Many Lowcountry motorists are getting back on the roads today after Gov. Henry McMaster officially lifted evacuation orders for Berkeley, Charleston, Dorchester, Georgetown and Horry counties Friday.
By late Thursday, state crews had removed many fallen trees and other debris from Interstate 26, said James Law, a Charleston-area state Department of Transportation spokesman.
On Friday afternoon, however, there were 215 state road closures, including 40 in Charleston County, Law said.
Earlier Friday, 430 SCDOT workers were dispatched to clear the roads. The department is working in conjunction with energy providers to make sure it's safe for workers to remove trees and debris from the roadways, Law said.
He said employees will work a 12-hour shift today and will be back again Saturday morning. Most of the closures stemmed from fallen trees, but a handful were due to flooding.
"Of course with the water, it's just going to take some time," Law said.
"We've got some vacuum trucks to vacuum out areas where they have drainage on the sides of the roads like in the downtown at Septima Clark, but in other places we'll just have to wait for the water to recede."
Traffic on I-26 is slow but moving, said DOT Secretary Christy Hall, who gave this advice: "Pack your patience."
The biggest traffic concern for the Charleston region is Hwy. 61 (Ashley River Road) in Dorchester County.
"There's a lot of downed trees on that," she said, particularly around Drayton Hall.
Hall said she expects it to be cleared by later Friday afternoon.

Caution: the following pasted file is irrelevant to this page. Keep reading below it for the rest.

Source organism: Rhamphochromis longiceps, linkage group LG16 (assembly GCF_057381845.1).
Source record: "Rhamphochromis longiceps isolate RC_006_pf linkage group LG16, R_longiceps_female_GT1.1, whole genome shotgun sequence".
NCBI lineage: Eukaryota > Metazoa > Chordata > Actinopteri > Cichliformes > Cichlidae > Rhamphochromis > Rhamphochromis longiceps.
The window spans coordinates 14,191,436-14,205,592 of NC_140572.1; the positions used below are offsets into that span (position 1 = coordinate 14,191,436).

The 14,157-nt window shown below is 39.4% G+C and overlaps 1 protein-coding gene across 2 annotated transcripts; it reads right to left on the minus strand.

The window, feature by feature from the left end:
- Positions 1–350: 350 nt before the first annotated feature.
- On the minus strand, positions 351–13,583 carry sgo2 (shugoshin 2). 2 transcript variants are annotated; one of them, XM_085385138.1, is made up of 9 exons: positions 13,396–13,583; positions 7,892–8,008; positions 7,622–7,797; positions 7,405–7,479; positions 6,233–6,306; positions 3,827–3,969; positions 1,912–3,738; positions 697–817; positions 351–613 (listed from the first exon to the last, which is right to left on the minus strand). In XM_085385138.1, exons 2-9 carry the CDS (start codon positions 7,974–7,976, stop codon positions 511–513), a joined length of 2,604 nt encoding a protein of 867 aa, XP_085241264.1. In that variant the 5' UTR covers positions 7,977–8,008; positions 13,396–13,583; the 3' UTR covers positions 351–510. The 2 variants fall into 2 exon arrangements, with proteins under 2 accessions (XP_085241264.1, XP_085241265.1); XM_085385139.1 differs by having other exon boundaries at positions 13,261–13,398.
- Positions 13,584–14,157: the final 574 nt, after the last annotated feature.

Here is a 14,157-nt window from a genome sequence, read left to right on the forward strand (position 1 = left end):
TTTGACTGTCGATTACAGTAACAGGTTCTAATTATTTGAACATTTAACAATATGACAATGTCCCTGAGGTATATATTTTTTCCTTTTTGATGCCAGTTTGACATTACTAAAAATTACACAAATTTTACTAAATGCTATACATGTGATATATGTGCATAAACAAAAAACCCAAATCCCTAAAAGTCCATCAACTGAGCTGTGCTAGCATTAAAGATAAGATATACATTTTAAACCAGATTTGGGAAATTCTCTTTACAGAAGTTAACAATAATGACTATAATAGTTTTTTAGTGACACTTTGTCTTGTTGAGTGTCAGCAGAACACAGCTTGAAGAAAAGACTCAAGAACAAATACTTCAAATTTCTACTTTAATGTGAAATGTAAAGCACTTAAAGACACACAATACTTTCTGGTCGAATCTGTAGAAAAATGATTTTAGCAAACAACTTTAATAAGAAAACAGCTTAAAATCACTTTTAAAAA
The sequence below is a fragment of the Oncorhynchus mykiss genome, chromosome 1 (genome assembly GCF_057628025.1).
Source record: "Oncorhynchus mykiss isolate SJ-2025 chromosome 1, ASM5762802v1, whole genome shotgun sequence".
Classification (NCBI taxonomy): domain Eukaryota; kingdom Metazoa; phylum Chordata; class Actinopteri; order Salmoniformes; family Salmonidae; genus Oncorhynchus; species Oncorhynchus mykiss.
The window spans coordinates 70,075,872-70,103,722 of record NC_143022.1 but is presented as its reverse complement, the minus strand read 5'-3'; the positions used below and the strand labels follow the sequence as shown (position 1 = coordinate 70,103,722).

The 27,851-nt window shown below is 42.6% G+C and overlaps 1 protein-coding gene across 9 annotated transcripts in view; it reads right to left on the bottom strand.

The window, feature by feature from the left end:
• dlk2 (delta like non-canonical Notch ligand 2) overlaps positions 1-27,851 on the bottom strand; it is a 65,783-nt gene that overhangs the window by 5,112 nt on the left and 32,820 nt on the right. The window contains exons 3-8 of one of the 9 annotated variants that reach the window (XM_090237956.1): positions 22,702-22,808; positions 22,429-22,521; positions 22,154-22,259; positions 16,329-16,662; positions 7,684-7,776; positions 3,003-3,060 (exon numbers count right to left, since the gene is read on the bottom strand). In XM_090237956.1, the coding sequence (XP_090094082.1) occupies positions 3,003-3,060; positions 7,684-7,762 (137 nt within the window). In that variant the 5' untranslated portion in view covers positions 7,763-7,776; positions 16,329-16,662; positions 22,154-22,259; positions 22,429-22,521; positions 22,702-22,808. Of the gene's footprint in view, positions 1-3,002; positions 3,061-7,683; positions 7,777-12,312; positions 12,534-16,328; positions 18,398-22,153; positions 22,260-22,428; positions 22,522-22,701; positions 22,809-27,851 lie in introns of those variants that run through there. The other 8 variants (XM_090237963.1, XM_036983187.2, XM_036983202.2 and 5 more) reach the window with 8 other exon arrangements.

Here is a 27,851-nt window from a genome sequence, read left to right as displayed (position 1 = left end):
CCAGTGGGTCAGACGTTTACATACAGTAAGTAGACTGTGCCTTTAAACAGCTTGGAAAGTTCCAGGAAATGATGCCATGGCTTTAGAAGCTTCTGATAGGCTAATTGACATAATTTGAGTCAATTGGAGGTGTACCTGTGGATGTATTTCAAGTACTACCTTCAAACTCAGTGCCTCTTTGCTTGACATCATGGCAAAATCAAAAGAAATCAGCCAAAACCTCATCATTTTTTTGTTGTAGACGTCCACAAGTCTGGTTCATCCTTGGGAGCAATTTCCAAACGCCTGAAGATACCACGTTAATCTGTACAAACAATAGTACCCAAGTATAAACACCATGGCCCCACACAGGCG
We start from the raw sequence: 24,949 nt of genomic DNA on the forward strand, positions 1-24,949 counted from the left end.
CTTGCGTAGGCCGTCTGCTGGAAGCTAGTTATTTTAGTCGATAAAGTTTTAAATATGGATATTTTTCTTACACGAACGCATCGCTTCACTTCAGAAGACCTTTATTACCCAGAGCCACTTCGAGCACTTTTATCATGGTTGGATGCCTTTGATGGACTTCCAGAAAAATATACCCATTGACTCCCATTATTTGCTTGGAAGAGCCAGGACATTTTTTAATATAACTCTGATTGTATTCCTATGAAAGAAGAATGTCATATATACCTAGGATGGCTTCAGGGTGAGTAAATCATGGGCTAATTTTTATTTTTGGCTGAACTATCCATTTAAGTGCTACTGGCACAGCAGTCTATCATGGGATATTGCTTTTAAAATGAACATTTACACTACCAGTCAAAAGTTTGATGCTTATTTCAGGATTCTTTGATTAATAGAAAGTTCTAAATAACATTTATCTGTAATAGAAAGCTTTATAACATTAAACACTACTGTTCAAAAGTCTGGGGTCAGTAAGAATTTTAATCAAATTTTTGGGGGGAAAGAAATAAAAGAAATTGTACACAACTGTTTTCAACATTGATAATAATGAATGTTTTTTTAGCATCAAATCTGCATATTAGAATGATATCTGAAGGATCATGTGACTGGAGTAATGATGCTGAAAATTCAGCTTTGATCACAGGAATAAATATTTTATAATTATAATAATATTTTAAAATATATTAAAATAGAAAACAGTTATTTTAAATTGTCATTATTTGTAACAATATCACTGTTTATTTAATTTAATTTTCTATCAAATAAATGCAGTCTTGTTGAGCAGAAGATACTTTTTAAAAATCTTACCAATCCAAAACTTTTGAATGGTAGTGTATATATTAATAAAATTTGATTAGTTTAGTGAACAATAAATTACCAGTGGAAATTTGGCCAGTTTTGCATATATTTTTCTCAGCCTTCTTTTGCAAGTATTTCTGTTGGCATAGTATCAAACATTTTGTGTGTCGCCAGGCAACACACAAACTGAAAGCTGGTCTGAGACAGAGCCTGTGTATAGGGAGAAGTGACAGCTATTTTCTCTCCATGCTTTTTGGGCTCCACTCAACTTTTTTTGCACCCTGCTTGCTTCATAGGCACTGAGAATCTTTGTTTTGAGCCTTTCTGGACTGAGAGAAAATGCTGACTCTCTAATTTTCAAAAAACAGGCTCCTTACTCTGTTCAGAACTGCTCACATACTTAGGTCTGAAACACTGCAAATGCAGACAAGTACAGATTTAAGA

The 215 state road closures are largely neighborhood and secondary roads, such as Jungle Road on the back of Edisto Beach, where a lot of trees fell.
North of Charleston, the biggest concern is Pawleys Island where about three feet of sand washed over the road on the island's south end.
S.C. Highway 45 in Charleston County near McClellanville was blocked in spots. The SCDOT also is working to clear some downed trees on Johns and James islands.
Several intersections around Charleston also had traffic lights out. Charleston Mayor John Tecklenburg said he reached out to his colleagues in Columbia and Greenville and they agreed to send crews and bucket trucks down to help fix them. They should arrive later today and work Saturday, too.
Meanwhile, projections for Waccamaw River flooding are being revised downward.
"We do not anticipate any road or bridge issues or need to close anything" along the river, Hall said.
Today’s return of evacuees is expected to contrast sharply from last year when rivers swollen from Hurricane Florence’s rains wreaked havoc in the Pee Dee region.
Last September, hundreds of North and South Carolina highways remained closed for days after the storm had passed, as heavy inland rainfall slowly made its way to the sea long after the storm’s winds and rain had passed by.
“When you think about Florence and the last two or three episodes, we had a lot of roads closed due to flooding," Law said.
"This time, we have more roads closed due to trees.”
Law said Berkeley and Dorchester counties have some closures, “but for the most part, those roads and those counties are in pretty good shape.”
Law said crews will “put a large dent” in the remaining road closures by late Saturday.
Charleston crews also were working to clear downed trees across different parts of the city, beginning at 7 a.m. Friday morning.
The status of state roads can be found online here at the state transportation department’s website.
The status of Charleston's city roads is online here. The list is updated in real time.
Video feed from live traffic cameras can also be viewed online at the state transportation department website.
Robert Behre and Seanna Adcox contributed to this report.